— The Sorrows of Young Werther • J.W. von Goethe

... her brothers floored this cabin with lumber from a mill, and actually made partitions, an attic door and windows. They planted potatoes and corn by chopping up the sod, putting seed under it and leaving it to Nature—who rewarded them by giving them the best corn and potatoes Dr. Shaw ever ate, she says in ...
— Scouting For Girls, Official Handbook of the Girl Scouts • Girl Scouts

... In combination with a wheeled machine for planting corn or other seed at regular intervals, a "perambulator," substantially as described, when hung concentrically to a revolving seed cylinder, C, and operated in connection therewith, substantially in the manner and for ...
— Scientific American, Vol. 17, No. 26 December 28, 1867 • Various

... to purchase grain, flour, and other necessaries. Live stock was not to be procured by this ship, as being less wanted in the present state of the settlement, which had provisions in store for eighteen months, but not grain enough for seed, and for the support of cattle. The Fishburn and Golden Grove storeships sailed in November for England; the Supply was detained in Port Jackson for occasional use. At this time the officers were all in separate houses, and the whole detachment comfortably lodged, though the barracks were yet ...
— The Voyage Of Governor Phillip To Botany Bay • Arthur Phillip

... closed for aye, where the long weeds sigh, In the churchyard by the stream: And fame—oh! mine were gorgeous hopes Of a flashing and young renown: But early, early the flower-leaf drops From the withering seed-cup down. ...
— The Modern Scottish Minstrel, Volume IV. - The Songs of Scotland of the Past Half Century • Various

... "O only worthy, whom the earth all fears, High God defend thee with his heavenly shield, And humble so the hearts of all thy peers, That their stiff necks to thy sweet yoke may yield: These be the sheaves that honor's harvest bears, The seed thy valiant acts, the world the field, Egypt the headland is, where heaped lies Thy fame, ...
— Jerusalem Delivered • Torquato Tasso

... gathered in, the husbandman prepares for seed-time; and the fields are again ploughed up for the winter corn, rye, and wheat, which are sown in September and October. The entrances to bee-hives are straightened, to prevent the access of wasps and ...
— The Mirror of Literature, Amusement, and Instruction. - Volume 10, No. 271, Saturday, September 1, 1827. • Various

... partridge across the meadow. He liked farming. Even the drudgery of it never made him grumble. He was a natural farmer as men are natural mechanics or musicians or salesmen. Things grew for him. He seemed instinctively to know facts about the kinship of soil and seed that other men had to learn from books or experience. It grew to be a saying in that section "Ben Westerveld could grow a ...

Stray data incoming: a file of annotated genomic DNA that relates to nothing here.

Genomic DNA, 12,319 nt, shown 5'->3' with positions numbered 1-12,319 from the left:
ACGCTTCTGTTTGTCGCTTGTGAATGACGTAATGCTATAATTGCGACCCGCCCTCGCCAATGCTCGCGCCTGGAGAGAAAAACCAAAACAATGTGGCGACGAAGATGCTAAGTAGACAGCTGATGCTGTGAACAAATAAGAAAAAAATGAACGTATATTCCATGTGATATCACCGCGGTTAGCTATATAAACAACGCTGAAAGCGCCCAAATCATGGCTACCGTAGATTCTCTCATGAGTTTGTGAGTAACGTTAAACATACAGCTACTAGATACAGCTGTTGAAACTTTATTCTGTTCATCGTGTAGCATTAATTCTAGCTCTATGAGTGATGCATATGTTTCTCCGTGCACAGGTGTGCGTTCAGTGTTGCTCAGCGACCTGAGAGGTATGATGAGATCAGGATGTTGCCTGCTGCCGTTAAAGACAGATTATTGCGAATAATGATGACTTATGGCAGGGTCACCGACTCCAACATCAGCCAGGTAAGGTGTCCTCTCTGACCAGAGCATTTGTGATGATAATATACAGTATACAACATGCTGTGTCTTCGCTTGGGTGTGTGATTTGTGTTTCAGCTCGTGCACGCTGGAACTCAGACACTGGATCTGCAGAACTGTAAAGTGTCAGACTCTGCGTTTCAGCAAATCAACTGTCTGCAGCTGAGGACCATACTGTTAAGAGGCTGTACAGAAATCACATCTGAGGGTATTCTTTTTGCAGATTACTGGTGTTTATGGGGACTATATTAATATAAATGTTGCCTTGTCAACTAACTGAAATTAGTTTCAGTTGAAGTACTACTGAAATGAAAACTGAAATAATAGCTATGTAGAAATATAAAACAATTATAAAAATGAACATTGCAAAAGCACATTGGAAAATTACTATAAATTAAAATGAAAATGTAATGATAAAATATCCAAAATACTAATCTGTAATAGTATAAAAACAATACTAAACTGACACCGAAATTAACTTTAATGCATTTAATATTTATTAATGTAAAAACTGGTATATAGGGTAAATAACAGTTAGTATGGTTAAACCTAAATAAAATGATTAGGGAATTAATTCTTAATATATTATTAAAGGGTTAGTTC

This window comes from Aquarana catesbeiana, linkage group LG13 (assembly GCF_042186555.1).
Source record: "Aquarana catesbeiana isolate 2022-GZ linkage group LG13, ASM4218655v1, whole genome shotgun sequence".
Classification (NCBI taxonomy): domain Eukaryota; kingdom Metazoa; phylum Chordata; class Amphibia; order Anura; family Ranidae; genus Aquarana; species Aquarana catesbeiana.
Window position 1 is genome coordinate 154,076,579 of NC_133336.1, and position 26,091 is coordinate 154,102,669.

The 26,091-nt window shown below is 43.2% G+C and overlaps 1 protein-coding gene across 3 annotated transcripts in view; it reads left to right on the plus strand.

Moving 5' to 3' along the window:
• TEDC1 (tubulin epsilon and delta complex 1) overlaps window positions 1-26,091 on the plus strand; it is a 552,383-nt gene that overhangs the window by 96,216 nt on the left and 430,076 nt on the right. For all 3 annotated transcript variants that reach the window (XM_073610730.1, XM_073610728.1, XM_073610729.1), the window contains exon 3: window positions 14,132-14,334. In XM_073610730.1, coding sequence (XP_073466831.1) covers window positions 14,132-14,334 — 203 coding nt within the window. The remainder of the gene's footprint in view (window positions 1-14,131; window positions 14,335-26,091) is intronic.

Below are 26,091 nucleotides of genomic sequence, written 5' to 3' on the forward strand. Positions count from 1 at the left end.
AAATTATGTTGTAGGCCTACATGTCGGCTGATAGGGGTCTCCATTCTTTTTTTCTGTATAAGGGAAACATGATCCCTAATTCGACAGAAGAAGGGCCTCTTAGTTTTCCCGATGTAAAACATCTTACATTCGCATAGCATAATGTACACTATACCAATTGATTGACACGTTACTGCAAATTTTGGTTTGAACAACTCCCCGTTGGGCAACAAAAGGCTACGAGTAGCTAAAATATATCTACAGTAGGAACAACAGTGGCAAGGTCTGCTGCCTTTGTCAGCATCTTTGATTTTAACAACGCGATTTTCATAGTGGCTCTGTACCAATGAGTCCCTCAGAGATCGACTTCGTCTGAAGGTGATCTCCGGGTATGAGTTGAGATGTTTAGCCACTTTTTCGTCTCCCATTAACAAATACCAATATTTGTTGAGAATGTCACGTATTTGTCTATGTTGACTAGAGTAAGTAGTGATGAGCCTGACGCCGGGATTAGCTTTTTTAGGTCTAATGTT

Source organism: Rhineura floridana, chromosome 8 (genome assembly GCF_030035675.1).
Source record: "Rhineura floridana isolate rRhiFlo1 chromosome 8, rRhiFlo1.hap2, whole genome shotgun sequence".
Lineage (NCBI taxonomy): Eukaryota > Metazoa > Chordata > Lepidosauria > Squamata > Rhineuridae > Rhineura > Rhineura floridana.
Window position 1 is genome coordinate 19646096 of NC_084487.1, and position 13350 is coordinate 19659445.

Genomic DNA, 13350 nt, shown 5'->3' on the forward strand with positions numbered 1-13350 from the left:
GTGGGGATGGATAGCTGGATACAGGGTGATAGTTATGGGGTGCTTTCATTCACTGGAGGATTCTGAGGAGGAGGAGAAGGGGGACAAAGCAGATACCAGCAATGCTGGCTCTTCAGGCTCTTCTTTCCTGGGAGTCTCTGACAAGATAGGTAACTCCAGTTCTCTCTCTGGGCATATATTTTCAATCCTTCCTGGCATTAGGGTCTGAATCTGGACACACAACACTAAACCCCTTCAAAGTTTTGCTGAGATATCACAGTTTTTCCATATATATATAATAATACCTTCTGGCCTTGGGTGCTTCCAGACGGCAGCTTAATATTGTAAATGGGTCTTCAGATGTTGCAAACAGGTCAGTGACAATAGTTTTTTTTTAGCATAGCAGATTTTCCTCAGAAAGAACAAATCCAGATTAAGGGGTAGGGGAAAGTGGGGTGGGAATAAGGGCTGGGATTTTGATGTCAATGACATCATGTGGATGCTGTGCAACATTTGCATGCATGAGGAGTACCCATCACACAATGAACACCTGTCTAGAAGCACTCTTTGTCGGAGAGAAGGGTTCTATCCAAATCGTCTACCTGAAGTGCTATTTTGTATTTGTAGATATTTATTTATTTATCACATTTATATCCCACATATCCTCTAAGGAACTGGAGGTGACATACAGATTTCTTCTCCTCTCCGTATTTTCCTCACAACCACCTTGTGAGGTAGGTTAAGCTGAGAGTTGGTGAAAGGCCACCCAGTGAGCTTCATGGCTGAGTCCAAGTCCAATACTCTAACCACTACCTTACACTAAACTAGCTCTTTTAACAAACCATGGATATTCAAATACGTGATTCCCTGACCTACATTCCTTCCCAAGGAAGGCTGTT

— Half Portions • Edna Ferber

... Stamps. "When I was younger, I kinder launched out wunct. I thought I could make money faster ef I wus in a more money-makin'er place, 'n' I launched out. I went North a spell 'n' was thar a right smart while. I sorter stedded the folks' ways 'n' I got to knowin' 'em when I seed 'em 'n' heerd 'em talk. I know'd her for one the minit I set eyes on her 'n' heern her speak. I didn't say nuthin' much to the rest on ye, 'cause I know's ye'd make light on it; but I know'd it wus jest that ar way ...
— In Connection with the De Willoughby Claim • Frances Hodgson Burnett

... universe;—that it is, therefore, the supreme duty of the prince, in the name of his subjects, to present offerings to tien, and particularly at the equinoxes, the one for obtaining a propitious seed-time, and ...
— Travels in China, Containing Descriptions, Observations, and Comparisons, Made and Collected in the Course of a Short Residence at the Imperial Palace of Yuen-Min-Yuen, and on a Subsequent Journey thr • John Barrow

... appear as the aunt of little Harry; and in order to attach him to her, he had been allowed to remain the last two days under her sole charge; and an extra amount of petting, joined to an indefinite amount of seed-cakes and candy, had cemented a very close attachment on the part ...
— Chambers's Edinburgh Journal, No. 453 - Volume 18, New Series, September 4, 1852 • Various

... be were it not for the ideals of men? It is idealists, in a large sense, that this old world needs to-day. Its soil is sadly in need of new seed. Washington, in his day, was decried as an idealist. So was Jefferson. It was commonly remarked of Lincoln that he was a "rank idealist." Morse, Watt, Marconi, Edison—all were, at first, adjudged idealists. We say of the League of Nations that it is ideal, and we use the term in a derogatory ...
— The Americanization of Edward Bok - The Autobiography of a Dutch Boy Fifty Years After • Edward William Bok

... seen the beautiful colors in a fly's wing? or the hole through a hair, or the little seed babies in the different seeds? Probably not unless you have some extra eyes to see them with. We call these EXTRA EYES, MICROSCOPES, Microscope is a name made from two Greek words, MICROS, "small," and SKOPEIN, "to view," and is an instrument ...
— The Great Round World and What Is Going On In It, Vol. 1, No. 17, March 4, 1897 - A Weekly Magazine for Boys and Girls • Various